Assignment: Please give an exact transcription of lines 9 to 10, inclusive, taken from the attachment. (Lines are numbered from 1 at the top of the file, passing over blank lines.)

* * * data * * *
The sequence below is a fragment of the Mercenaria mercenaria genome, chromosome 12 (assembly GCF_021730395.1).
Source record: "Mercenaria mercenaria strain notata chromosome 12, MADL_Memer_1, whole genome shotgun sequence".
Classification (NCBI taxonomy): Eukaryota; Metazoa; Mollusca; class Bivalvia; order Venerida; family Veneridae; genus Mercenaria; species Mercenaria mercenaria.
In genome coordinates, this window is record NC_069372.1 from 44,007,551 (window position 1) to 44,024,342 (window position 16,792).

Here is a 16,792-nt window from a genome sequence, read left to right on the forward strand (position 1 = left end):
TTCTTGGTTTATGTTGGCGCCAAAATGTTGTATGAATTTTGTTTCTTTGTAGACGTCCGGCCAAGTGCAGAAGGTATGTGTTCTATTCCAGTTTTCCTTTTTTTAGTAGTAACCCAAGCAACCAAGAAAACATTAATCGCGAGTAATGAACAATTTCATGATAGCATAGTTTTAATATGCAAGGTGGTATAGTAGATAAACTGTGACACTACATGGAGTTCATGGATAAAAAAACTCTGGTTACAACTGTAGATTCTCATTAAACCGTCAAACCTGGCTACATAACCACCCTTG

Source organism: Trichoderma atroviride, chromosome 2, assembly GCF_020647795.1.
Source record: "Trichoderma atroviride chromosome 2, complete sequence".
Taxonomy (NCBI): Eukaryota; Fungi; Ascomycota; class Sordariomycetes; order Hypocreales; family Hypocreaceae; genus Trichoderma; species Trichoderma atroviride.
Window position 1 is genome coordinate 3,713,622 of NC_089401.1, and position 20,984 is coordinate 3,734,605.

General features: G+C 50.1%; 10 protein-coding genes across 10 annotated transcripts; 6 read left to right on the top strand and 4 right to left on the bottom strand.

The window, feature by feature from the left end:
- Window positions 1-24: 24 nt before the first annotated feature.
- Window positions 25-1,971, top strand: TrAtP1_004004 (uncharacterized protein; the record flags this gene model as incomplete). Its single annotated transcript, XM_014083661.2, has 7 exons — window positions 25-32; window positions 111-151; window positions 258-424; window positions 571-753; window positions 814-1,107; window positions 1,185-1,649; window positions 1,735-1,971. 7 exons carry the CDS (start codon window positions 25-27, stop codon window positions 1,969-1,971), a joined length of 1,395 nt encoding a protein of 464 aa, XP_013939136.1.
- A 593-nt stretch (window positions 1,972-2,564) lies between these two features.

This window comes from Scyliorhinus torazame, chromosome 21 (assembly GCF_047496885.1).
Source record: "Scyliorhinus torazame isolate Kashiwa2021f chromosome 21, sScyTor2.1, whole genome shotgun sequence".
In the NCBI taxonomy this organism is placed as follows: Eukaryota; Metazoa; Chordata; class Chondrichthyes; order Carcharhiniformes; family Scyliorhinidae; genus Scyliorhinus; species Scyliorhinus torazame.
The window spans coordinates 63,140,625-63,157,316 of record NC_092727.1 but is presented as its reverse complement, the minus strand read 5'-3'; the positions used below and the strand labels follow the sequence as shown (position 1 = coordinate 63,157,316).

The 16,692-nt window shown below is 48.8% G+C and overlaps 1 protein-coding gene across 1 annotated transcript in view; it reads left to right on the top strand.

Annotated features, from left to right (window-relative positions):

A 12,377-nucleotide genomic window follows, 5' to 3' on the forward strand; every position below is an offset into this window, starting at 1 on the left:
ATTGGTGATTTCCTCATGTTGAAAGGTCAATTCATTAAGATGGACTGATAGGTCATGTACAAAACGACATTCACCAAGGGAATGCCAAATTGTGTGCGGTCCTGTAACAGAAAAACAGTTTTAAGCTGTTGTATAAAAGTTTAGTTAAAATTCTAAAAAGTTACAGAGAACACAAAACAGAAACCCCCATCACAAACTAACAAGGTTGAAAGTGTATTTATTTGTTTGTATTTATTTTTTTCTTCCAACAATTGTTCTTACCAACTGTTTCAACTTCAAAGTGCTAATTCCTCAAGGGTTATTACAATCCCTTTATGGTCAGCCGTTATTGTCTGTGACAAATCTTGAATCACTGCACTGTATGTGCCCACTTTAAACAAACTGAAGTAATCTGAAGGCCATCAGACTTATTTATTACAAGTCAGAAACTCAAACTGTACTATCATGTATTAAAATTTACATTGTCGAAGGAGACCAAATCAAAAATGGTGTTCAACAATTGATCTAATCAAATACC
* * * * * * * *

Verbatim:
Taxonomy (NCBI): Eukaryota; Fungi; Ascomycota; class Sordariomycetes; order Hypocreales; family Hypocreaceae; genus Trichoderma; species Trichoderma atroviride.
Window position 1 is genome coordinate 3,713,622 of NC_089401.1, and position 20,984 is coordinate 3,734,605.